We were a merry party that night; determined to be so in spite of circumstances. Until far into the small hours of the morning we joined in making night hideous with our discordant concerts, singing, like Mr. Bob Sawyer's bachelor friends, each man the tune he knew best. Two or three times the door was opened to admit reinforcements, who at once fraternized and assimilated with the main body.

      But as everything has an end, so had the endurance of our lungs. One after another lay down in the matted straw and wool, and some, thanks to the soporific effects of liquor, fell asleep. But I was not so fortunate. The name of the fleas was legion, without a possible chance to flee from their attacks. As the young Irishman, who was grovelling next to me expressed it, "we were nearly flayed alive by the murdherin' flays."

      But matters had become so quiet at last that I heard a ship's bell in the harbor strike six strokes, indicating three o'clock, when there was a rattling at the door, and voices were heard in altercation, one of which was plainly that of a female, and a musical one, even in its anger. The light of the lantern gleamed but faintly upon her features as she was pushed in at the narrow portal; but, distorted as they were with passion, I recognized my belle of the dance-hall, Manuela.

      I did not see the policemen at all; they banged and bolted the door; leaving the girl, to my astonishment, shut up with a score of men. The situation must have been new to her, accustomed as one might have supposed her to be, to the rough side of life. For she had sufficient womanly delicacy to shrink aside, as if to escape observation. Most of my companions were by this time snoring loudly, and of the three or four who remained awake, I was the only one who recognized the girl. I approached and called her by name, as soon as I thought she was somewhat composed.

      She knew me at once, and seemed glad to meet one to whom she could speak. She asked how I came to be locked up; and having satisfied her, I put the same question to her.

      She extended her arm bared to the elbow; a beautiful arm she had, too, but it was stained with blood!" Was it her own?"

      "No!" she said, savagely. "Luis!"

      Louis was the name of the Frenchman who had been her attendant during the evening, and for whose sake she had rejected overtures from many besides myself.

      "Did you kill him?" I asked; for I spoke Spanish indifferently well, as I had picked it up, orally.

      "No," she replied, bitterly, " but I spoiled his beauty! Juana Paula will never love him with a scarred face!"

      There was no need to inquire further as to the cause of the difficulty. It was the same as in most cases of lovers' quarrels; and well I knew, by report, what she-demons these Chilian women were when smarting under the influence of jealousy. Juana Paula was,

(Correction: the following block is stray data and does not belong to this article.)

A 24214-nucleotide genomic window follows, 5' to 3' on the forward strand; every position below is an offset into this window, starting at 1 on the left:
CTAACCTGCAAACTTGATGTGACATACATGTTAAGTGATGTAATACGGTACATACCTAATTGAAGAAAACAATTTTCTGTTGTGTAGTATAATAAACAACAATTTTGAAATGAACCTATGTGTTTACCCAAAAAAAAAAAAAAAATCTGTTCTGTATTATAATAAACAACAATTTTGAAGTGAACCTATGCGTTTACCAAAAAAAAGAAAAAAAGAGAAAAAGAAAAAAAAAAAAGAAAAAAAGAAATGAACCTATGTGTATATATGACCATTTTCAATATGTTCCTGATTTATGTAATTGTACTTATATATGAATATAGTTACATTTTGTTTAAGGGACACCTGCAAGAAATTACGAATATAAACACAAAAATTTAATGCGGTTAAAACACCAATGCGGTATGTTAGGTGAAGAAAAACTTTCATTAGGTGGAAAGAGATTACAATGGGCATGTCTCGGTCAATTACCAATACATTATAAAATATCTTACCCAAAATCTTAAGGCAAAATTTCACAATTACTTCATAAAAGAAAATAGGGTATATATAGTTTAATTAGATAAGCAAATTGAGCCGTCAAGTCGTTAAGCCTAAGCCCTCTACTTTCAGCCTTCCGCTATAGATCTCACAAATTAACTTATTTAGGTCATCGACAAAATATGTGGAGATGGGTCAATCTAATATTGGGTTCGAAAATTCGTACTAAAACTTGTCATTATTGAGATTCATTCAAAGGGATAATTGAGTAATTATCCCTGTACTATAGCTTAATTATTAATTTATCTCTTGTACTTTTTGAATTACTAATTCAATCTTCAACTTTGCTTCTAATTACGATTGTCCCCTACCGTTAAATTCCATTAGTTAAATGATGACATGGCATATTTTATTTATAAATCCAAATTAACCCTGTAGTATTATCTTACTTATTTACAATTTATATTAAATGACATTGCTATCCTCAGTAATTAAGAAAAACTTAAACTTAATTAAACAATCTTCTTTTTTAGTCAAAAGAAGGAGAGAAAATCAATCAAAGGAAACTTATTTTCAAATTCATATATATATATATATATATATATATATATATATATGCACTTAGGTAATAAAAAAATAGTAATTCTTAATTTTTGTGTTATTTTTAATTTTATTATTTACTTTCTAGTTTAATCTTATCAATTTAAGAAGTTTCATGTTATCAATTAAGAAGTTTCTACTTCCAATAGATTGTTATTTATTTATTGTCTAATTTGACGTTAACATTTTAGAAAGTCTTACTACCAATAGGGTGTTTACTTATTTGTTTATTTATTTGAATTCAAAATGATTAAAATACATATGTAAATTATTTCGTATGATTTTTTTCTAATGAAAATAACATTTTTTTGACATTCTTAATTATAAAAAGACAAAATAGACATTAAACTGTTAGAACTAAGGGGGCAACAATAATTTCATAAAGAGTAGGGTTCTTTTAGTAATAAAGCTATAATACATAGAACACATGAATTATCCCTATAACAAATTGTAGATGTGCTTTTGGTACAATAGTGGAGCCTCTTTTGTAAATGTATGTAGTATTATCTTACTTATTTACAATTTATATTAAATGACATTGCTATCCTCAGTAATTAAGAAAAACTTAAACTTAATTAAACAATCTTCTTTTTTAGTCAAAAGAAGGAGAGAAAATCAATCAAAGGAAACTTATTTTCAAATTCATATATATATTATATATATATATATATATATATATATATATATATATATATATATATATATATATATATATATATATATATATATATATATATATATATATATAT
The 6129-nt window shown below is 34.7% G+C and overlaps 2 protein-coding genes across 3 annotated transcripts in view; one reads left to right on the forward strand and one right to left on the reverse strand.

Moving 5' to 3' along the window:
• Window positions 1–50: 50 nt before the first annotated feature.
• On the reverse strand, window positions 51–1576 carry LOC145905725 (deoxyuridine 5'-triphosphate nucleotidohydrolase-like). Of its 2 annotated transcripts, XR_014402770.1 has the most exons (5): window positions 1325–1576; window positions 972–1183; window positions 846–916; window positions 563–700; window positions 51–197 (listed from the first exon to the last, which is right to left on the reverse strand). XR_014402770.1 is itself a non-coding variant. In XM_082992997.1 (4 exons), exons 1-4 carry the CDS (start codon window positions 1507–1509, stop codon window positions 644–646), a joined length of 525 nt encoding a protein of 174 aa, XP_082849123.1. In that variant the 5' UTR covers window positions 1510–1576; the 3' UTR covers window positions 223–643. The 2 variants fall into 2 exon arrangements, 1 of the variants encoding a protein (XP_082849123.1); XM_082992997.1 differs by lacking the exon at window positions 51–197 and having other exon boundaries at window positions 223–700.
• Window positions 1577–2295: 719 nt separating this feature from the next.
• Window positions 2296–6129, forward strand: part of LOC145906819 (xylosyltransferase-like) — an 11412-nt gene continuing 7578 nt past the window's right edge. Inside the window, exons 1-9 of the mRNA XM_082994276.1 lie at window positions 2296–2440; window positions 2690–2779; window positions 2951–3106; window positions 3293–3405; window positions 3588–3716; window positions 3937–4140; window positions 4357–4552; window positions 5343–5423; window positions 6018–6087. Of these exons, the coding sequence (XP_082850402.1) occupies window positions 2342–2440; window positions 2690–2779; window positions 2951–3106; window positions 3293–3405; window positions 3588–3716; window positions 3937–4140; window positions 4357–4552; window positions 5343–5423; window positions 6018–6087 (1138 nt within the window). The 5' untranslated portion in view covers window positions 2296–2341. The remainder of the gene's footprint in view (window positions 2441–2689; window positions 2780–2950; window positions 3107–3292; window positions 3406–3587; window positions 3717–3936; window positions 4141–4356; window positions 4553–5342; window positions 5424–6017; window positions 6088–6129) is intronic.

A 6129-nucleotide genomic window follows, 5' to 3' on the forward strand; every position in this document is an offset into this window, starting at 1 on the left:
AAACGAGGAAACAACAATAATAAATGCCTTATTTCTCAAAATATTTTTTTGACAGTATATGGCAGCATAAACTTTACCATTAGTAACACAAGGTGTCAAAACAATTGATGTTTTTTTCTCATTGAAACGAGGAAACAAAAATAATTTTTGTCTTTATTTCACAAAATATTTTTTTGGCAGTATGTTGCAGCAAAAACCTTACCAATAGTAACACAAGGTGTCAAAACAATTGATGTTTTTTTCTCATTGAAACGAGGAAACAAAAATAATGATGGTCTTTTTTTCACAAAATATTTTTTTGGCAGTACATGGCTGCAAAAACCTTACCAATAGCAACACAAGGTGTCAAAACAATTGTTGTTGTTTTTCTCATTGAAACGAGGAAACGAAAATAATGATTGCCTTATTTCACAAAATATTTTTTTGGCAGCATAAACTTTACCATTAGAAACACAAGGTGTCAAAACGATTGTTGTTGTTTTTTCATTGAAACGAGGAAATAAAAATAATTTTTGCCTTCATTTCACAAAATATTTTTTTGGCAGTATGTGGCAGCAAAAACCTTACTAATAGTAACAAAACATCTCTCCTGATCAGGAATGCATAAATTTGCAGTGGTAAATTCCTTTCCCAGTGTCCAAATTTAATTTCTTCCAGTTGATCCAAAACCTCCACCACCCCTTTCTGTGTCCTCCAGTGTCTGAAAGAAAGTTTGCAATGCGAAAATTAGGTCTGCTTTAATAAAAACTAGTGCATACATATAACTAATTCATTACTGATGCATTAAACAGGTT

Witchcraft. 237

of course, the rival belle who had seduced Louis from his allegiance. And the beautiful girl before me – I shrank back involuntarily as I thought of it – had taken her revenge in true Spanish style, with the cuchillo.

      "I couldn't help it," she went on, noticing my feelings on the subject, which I could not conceal. "My countrywomen cannot be satisfied with half of a man's love. We must have all or none. I loved Luis – and I love him yet. I am sorry now for what I have done, but I should do the same again in a like case."

      I left her to her own thoughts, though I still remained near her, and determined, so far as in my power, to befriend and protect her from rudeness on the part of my prison-comrades. She was quite calm when daylight returned, and talked with me upon indifferent subjects; but did not seem to feel any compunction for the deed. She did not fear any severe punishment, she said; the magistrate was her own countryman and understood how to dispose of such cases. A police officer, the same who had arrested me, came and conducted her off at an early hour, and I did not see her again until we met in court. My own deficiency of a passport was soon settled by a fine of one dollar; but the seamen who had been imprisoned for disorderly conduct were more heavily mulcted.

      Manuela looked more beautiful than ever when before the Alcalde; for she had been permitted to cleanse the stains of blood and arrange her toilet after leaving the prison. It struck me as very strange, in view of the evident sympathy for her on all sides, that she should have been locked up with a party of seamen; but it seems they had, at that time, but a single place of confinement for both sexes.

      Louis was in court, with his face dreadfully disfigured, as was plain from the network of straps and plasters. It seemed to me that the magistrate, as well as all the Chilinos present, looked upon him as more to be blamed than the girl. But beauty always carries weight in a police court there as well as here and elsewhere. Manuela, in her reaction of feeling, shed tears of pity for him; and as the poor Frenchman looked from her face to that of Juana Paula, who appeared as witness, a woman far inferior in personal attractions, he seemed to wonder at his temporary infatuation of the night before, and to look upon himself as the guilty rather than the injured party.

      The sentence was a very light one; a fine of a few dollars, and bonds, which were easily procured. The prisoner, as soon as released, laid her hand on the arm of Louis, and said something to him in a low voice. He seemed in a moment to melt under the influence of her earnest words, and they passed up the street together; Manuela still talking, as if with her whole soul, he listening. I watched their figures till I saw them both enter her house.

      At my next visit to this port, a year later, I found Manuela the wife of Louis, and both were devoted to each other. His countenance had a most sinister look from the deep cicatrices intersecting each other.

      "He would have been scarred worse but for my care and nursing," said Manuela, to me, in confidence. "It is well as it is. His beauty is gone, for other women – Juana Paula, and all the rest – but not for me, for I loved him. He is more dear to me than ever, since I have put my mark upon him, and have a right to claim him as my own."


Author: Macy, William Hussey
Title: A Night's Adventure in Chili.
Publication: Ballou's Monthly Magazine.
Vol/No/Date: Vol. 33, No. 3 (Mar 1871)
Pages: 235-237